The Trump administration is considering doing a massive evaluation of the Centers for Disease Control and Prevention to find its missteps in handling the pandemic and trying to include more political appointees at the agency. “The moves are among the White House’s efforts to deflect attacks on President Donald Trump and place them elsewhere in the federal bureaucracy,” according to a Politico report. “Protecting the president is seen as increasingly important by political aides as the general election approaches.”
Native American tribal nations –– which have been hit particularly hard by the coronavirus––are imposing stricter social distancing and lockdown measures than their nearby states, which is creating tensions with governors and the federal government. For example, “Both the Cheyenne River and the Oglala Sioux tribes installed checkpoints on the roads into their reservations, drawing the ire of South Dakota Gov. Kristi Noem (R), who threatened a lawsuit in May, but never followed through. Later that month she asked President Trump to intervene,” The Hill reported. “The Bureau of Indian Affairs is now threatening to withdraw law enforcement funding if he does not remove the checkpoints.”
“Cases are going up in the U.S. because we are testing far more than any other country, and ever expanding. With smaller testing we would show fewer cases,” Trump tweeted on Tuesday morning. He made similar comments at a rally over the weekend, after which Senate Democrats asked the Health and Human Services Department inspector general to investigate. “We ask that the HHS OIG conduct a review of all funding streams, programs and other congressional mandates related to COVID-19 diagnostic testing to determine whether any program was unduly slowed based on requests from the president or other political employees in the department,” wrote Sens. Chuck Schumer, D-N.Y.; Elizabeth Warren, D-Mass.; Richard Blumenthal, D-Conn.; and Edward Markey, D-Mass.
On Tuesday, a bipartisan group of senators urged the Senate Appropriations Subcommittee on Commerce, Justice, Science and Related Agencies to include at least an additional $25 million for more background checks in the next coronavirus stimulus package. Due to the increase in gun and ammunition sales during the pandemic, “additional [National Instant Criminal Background Check] examiners are critical in ensuring the timely and accurate completion of background checks,” they wrote.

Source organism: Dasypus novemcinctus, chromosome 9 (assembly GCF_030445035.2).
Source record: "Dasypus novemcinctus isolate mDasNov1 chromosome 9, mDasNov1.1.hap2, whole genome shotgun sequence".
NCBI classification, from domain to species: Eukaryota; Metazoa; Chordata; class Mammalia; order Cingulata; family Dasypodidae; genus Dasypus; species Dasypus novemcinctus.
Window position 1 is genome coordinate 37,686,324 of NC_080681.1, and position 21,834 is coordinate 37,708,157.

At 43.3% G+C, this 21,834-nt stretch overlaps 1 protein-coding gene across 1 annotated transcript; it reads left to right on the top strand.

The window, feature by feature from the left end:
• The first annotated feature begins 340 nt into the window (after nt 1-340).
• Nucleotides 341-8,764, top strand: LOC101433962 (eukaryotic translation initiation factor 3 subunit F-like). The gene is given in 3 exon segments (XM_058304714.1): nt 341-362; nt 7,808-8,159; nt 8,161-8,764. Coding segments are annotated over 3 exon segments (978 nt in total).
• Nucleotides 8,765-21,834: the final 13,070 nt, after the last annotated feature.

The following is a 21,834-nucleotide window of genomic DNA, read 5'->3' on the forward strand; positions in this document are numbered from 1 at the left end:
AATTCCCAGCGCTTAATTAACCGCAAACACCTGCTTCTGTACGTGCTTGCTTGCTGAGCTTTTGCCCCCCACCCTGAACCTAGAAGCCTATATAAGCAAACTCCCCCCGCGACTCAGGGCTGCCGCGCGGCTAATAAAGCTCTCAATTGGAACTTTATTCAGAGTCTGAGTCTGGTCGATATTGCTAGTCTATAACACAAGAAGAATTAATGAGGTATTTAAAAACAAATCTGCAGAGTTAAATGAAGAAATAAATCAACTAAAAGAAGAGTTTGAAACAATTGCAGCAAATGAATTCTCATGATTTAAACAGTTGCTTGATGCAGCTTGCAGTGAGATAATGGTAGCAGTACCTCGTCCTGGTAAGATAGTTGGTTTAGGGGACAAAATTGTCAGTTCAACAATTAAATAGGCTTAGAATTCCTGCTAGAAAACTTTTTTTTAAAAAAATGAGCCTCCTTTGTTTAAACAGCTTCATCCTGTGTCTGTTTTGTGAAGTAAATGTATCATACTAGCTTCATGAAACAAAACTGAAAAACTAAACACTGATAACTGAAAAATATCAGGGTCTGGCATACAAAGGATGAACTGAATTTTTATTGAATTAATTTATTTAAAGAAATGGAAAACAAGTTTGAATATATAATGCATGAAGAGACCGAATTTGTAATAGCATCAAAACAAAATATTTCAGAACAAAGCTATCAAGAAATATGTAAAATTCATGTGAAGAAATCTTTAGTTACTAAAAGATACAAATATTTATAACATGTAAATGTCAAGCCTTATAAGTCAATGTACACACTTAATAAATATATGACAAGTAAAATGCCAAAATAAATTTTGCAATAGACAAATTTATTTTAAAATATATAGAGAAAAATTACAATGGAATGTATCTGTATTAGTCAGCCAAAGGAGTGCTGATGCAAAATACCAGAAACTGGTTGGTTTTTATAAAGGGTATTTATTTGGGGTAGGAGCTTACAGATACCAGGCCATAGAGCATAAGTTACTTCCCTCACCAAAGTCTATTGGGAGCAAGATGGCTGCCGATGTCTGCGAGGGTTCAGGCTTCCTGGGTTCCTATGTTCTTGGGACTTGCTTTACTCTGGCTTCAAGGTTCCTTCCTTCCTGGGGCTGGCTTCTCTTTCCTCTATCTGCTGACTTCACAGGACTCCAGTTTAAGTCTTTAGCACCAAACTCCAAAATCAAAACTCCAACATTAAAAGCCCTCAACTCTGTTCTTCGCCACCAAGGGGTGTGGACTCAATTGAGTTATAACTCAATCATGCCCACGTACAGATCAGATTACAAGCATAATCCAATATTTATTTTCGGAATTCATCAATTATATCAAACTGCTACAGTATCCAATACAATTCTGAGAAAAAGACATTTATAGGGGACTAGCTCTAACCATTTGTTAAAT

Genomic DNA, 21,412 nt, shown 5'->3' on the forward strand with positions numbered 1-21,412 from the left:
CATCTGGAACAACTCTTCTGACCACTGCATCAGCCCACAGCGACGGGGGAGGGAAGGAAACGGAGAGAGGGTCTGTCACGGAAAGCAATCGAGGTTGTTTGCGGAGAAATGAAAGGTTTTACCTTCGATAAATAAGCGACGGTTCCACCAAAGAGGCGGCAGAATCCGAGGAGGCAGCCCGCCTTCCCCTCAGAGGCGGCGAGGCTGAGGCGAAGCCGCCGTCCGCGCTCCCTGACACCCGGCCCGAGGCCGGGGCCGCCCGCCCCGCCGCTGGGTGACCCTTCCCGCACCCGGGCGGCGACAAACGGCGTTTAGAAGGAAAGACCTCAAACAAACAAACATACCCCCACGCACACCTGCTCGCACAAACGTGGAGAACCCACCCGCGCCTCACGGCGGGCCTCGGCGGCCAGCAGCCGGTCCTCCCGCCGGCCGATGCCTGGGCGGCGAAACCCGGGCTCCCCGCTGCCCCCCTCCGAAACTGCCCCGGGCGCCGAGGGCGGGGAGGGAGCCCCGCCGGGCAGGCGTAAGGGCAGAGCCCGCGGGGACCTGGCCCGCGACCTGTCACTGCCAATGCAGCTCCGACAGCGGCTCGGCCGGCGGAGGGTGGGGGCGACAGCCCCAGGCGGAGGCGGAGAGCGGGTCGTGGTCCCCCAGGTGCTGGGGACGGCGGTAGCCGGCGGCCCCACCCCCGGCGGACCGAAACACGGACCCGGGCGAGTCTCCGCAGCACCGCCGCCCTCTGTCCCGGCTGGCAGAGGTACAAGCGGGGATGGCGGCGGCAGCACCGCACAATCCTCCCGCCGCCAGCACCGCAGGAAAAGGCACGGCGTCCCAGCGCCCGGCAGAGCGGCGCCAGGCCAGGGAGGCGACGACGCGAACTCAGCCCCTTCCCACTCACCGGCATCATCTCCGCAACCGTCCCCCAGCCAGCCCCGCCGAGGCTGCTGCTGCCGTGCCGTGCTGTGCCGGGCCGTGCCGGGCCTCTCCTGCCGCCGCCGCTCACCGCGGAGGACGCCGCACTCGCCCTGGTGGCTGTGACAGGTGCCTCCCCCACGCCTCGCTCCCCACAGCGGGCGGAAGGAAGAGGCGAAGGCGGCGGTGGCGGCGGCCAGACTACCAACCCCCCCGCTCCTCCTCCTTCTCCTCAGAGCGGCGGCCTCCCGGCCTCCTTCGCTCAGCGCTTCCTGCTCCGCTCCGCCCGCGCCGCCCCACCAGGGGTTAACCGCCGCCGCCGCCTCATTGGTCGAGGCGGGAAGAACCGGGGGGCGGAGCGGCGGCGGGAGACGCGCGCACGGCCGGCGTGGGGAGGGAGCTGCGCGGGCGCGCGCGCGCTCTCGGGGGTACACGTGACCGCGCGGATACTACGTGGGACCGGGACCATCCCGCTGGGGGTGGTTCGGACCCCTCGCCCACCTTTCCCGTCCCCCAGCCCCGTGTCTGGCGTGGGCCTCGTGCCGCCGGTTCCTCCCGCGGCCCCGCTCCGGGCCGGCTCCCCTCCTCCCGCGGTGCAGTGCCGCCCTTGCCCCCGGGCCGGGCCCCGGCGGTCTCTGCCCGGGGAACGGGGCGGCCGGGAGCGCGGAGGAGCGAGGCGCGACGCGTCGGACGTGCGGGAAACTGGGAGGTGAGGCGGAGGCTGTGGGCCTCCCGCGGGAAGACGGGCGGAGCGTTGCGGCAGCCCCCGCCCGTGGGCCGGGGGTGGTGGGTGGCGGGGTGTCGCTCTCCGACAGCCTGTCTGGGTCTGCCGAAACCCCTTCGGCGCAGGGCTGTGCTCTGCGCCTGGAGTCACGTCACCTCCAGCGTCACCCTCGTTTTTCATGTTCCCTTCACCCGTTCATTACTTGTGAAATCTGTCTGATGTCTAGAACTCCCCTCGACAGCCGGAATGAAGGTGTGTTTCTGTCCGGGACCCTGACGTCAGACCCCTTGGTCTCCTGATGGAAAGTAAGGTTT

Ellen Lord, Defense undersecretary for acquisition and sustainment, said during a briefing on Monday that nearly all the defense contracting companies have reopened. She also said the Defense Department requested additional funding in “lower double-digit billions” from the Office of Management and Budget to pay contractors for pandemic relief, as allowed in the CARES Act.
The Military Times reported on how the National Guard is preparing for hurricane season amid the pandemic. “What we’re seeing this year is there is an increased indication of the weather pattern that would be about ... 30 percent more storms this year,” said Air Force Maj. Gen. Steven Nordhaus, the National Guard Bureau director of operations. Also, “social distancing, [personal protective equipment], screening and testing, sheltering and other impacts will cause us to change how we respond.”
Today’s GovExec Daily podcast episode is about the oversight of CARES Act coronavirus relief funds and how it compares to that of the 2008 economic stimulus package.